There are several reasons for the widening gap:

  1. Deindustrialization: Americans on the lower half of the Bell Curve can make more money when operating machinery that requires heavy capital investment than when working in service jobs.
  2. The primary reasons for deindustrialization are the anti-business laws and regulations that have accumulated since the New Deal.
  3. The Almighty Dollar: Because the U.S. dollar is accepted as the primary international trade currency, Americans have almost unlimited credit to buy goods in third world countries where low wages and government regulations are more favorable to manufacturing than in the U.S.
  4. As a result, traditional constraints to trade imbalance under the gold standard are gone and the trade deficit has been steadily rising for twenty years.
  5. The Regressive Income Tax: By taxing income more heavily than wealth, the ability of the ordinary person to become wealthy by investing in his or her own business is reduced.
  6. The percent of the population self-employed has been falling for over one-hundred years.
  7. About the only people who become wealthy as employees (other than movie stars and sports heroes) are corporate executives who manipulate stock buybacks and options to their own benefit.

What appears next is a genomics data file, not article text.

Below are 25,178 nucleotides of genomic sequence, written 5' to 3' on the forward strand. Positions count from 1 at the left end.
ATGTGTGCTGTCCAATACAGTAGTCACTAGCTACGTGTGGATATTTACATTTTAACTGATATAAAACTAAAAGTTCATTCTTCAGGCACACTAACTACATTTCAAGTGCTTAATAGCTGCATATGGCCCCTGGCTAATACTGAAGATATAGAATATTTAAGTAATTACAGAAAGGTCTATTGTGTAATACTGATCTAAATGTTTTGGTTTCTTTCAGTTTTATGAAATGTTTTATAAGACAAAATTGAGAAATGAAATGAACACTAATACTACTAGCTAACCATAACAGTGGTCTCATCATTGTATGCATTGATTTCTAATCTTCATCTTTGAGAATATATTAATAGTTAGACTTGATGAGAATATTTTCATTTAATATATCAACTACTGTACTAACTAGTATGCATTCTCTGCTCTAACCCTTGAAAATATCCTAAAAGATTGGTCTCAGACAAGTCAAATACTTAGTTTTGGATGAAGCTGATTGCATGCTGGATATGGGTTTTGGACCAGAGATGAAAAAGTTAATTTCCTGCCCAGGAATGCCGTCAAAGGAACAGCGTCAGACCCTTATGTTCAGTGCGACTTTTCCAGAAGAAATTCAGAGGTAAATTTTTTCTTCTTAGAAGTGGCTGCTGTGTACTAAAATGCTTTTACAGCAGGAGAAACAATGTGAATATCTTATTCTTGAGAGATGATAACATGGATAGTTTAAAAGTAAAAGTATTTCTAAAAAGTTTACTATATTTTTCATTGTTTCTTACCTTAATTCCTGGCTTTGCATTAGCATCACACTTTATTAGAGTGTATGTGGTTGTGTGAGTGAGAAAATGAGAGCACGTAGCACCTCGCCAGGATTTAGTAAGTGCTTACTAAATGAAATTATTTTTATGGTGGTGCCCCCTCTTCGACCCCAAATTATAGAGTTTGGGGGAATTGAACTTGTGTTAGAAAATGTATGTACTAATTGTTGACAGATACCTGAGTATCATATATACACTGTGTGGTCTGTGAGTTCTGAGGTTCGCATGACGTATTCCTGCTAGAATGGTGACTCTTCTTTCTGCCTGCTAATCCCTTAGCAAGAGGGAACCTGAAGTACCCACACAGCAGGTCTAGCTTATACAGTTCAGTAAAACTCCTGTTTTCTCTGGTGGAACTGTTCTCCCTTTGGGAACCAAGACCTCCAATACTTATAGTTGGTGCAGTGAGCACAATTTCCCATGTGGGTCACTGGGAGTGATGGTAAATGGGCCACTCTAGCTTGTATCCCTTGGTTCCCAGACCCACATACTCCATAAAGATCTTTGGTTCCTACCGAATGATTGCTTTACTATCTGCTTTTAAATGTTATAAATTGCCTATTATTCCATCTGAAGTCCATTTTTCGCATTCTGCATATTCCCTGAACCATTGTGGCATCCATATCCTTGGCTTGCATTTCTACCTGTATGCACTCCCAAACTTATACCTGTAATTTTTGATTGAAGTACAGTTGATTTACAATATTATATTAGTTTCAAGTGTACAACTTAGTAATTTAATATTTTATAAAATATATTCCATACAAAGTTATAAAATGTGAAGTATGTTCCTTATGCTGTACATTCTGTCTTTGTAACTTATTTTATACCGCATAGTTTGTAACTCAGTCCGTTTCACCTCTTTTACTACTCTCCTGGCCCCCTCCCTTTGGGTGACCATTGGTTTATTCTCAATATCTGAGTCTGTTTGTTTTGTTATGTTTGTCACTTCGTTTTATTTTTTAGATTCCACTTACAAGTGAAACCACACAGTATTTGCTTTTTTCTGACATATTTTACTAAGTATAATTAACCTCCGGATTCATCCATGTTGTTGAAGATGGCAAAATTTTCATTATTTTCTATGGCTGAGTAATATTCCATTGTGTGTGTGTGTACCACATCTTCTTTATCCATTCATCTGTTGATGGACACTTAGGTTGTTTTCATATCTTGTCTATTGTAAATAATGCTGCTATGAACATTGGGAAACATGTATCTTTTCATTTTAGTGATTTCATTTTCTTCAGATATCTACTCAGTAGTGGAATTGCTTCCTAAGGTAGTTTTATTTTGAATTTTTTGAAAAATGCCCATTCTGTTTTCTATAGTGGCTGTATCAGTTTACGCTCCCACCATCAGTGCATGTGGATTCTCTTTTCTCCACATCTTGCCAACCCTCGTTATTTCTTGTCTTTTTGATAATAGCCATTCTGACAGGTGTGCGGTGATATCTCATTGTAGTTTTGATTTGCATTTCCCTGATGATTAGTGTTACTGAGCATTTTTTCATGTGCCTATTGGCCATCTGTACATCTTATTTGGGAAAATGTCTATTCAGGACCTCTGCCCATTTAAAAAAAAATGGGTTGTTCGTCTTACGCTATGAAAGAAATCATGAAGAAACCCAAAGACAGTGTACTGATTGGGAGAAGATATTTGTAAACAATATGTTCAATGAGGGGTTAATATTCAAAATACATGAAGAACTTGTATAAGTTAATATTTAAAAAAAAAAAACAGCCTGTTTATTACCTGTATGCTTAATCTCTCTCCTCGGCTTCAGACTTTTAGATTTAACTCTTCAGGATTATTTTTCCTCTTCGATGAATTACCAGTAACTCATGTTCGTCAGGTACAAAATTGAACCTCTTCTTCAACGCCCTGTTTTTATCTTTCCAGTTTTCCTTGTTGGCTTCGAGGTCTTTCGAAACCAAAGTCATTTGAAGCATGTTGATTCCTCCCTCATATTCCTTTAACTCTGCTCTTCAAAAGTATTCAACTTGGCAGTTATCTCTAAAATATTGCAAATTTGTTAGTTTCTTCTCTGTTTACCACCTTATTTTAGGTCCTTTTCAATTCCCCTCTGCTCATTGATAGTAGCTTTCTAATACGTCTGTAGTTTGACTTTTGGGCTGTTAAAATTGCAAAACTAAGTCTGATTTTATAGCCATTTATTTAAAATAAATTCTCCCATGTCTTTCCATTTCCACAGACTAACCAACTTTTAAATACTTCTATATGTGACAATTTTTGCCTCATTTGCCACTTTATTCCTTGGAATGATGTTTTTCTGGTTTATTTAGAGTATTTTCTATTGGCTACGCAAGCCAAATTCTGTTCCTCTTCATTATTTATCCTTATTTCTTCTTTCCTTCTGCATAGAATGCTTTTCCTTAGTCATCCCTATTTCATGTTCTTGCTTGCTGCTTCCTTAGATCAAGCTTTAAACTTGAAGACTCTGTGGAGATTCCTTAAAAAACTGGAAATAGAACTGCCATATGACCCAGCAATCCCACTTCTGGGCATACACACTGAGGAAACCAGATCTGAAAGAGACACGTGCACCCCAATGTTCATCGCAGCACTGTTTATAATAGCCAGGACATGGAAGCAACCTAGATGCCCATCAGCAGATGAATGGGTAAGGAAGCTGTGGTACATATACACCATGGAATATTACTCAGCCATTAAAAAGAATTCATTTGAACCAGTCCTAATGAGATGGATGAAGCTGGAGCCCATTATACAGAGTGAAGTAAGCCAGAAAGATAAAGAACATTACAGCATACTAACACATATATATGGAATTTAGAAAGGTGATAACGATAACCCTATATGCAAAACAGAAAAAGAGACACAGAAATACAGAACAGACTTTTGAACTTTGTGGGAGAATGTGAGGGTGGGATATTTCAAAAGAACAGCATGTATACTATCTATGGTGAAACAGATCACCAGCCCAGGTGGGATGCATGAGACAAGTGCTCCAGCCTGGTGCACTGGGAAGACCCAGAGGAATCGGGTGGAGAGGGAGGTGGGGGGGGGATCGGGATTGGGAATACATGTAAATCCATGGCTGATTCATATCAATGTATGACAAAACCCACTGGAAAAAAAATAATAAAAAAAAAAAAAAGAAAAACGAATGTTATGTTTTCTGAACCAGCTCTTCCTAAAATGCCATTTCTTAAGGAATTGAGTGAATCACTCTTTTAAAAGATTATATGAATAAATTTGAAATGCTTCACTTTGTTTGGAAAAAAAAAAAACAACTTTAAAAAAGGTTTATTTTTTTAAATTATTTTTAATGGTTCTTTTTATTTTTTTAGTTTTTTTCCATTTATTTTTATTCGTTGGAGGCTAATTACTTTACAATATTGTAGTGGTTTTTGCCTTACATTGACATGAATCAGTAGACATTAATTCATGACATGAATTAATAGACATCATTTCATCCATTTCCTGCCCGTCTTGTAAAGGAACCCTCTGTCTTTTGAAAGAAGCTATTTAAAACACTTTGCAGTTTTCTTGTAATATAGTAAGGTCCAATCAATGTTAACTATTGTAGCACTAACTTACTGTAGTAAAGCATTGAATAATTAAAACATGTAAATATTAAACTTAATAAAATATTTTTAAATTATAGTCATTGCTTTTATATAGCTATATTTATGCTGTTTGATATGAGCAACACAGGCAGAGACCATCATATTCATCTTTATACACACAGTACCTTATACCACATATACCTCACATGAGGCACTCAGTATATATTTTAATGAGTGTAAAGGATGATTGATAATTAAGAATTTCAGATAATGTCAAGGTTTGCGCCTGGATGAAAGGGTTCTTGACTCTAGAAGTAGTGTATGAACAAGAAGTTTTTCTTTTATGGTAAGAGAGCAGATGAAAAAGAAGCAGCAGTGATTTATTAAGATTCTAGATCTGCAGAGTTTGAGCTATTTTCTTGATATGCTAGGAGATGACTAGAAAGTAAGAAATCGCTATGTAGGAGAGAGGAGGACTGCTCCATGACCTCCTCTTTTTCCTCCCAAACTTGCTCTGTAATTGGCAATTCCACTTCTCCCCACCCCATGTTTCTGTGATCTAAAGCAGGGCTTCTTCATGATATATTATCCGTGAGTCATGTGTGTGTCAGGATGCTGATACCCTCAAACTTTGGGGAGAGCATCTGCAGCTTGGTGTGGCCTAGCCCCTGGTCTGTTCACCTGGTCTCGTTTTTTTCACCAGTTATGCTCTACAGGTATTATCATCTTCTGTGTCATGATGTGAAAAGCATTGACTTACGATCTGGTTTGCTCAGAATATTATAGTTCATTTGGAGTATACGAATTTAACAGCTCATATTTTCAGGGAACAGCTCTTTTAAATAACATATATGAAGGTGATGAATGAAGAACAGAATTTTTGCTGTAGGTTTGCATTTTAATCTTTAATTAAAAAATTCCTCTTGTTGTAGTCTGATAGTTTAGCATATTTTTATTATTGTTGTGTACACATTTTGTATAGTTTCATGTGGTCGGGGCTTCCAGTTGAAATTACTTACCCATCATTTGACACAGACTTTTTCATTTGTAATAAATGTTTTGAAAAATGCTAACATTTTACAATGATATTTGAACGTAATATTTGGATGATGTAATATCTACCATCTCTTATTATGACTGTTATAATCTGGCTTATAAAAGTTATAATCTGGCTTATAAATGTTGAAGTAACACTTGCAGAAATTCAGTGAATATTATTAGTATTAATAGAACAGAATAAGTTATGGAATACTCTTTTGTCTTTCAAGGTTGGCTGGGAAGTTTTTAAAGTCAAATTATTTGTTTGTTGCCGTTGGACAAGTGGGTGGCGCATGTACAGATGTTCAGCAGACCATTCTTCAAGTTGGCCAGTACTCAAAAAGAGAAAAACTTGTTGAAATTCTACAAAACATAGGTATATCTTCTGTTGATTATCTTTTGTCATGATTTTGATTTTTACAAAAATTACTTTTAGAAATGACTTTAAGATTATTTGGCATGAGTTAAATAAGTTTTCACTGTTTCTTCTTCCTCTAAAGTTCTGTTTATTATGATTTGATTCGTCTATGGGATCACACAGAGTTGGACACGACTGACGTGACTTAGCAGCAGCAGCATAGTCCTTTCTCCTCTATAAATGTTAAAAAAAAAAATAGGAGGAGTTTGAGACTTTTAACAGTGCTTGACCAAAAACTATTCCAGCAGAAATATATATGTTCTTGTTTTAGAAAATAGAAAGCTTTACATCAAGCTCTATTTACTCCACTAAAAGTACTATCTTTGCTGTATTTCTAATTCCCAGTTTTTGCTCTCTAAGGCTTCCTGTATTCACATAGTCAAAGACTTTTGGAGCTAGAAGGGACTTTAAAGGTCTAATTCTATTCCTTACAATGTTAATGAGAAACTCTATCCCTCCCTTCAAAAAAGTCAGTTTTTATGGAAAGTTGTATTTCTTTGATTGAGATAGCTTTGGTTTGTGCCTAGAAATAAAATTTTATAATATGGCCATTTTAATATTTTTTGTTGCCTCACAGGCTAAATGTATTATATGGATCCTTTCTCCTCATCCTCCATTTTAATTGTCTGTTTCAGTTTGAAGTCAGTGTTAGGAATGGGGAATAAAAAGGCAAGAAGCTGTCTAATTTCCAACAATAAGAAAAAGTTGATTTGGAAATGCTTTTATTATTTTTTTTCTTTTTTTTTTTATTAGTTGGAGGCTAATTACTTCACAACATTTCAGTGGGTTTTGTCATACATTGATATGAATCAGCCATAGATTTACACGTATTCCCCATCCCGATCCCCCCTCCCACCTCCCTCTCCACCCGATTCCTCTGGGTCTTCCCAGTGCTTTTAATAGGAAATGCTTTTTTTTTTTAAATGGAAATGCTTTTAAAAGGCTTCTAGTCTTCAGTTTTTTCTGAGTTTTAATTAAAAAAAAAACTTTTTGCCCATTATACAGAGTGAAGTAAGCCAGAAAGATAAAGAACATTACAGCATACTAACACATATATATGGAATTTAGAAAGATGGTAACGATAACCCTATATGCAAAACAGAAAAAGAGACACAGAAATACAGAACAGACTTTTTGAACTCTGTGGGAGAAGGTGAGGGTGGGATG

The widening gap between rich and poor works to the benefit of the Democrat Party the group whose policies have been primarily responsible for the inequality.

Since the Democrat Party also favors Big Government and since the number of public servants and other beneficiaries of the tax dollar are already dominant in U.S. elections, and since the Democrat Party has additional support from cultural, non-economic groups, current trends may continue.

 

Before proceeding, check your progress:

Self-Test

Over half of the wealth of the 90% of the U.S. population that is not wealthy consists of:
Choice 1U.S. savings bonds.
Choice 2Bank checking accounts.
Choice 3Equity in a home.
Choice 4Mutual funds.
In 1998, the percentage of the U.S. population that had more than $3,300,000 in accumulated wealth was:
Choice 1One percent.
Choice 3Five percent.
Choice 2Nine percent.
Choice 4Twenty percent.
The gap between rich and poor in the U.S. has been increasing over the last half century because:
Choice 2 The rich have been getting smarter.
Choice 3 Income, not wealth, is taxed.
Choice 1 The minimum wage is less than abroad.
Choice 4 Government services have improved.

Investment Theory of Capital Flow Analysis: Tutorials  learning module : return to lesson 12 >

Lesson: 11 | 12 | 13 | 14 | 15 | 16 | 17 | 18 | 19 | 20

Lesson sections: 12 | 12A | 12B | 12c | 12D

Suggested Reading on investment theory of Capital Flow Analysis (Rich and Poor)
'The Millionaire Next Door: The Surprising Secrets of America's Wealthy', Hardcover, Thomas J. Stanley, et al.

Summarizes research on the wealthy at SUNY (Albany)

'The Two-Income Trap: Why Middle-Class Mothers and Fathers are Going Broke', Hardcover, Elizabeth Warren, Amelia Warren Tyagi

A well-researched discussion of the economic plight of the middle class.

'The Wealth Creators: The Rise of Today's Rich and Super-Rich', e-book, Roy C. Smith
'Affluenza: The All-Consuming Epidemic', Paperback, John De Graaf, et al.
'Bobos in Paradise: The New Upper Class and How They Got There', Paperback, David Brooks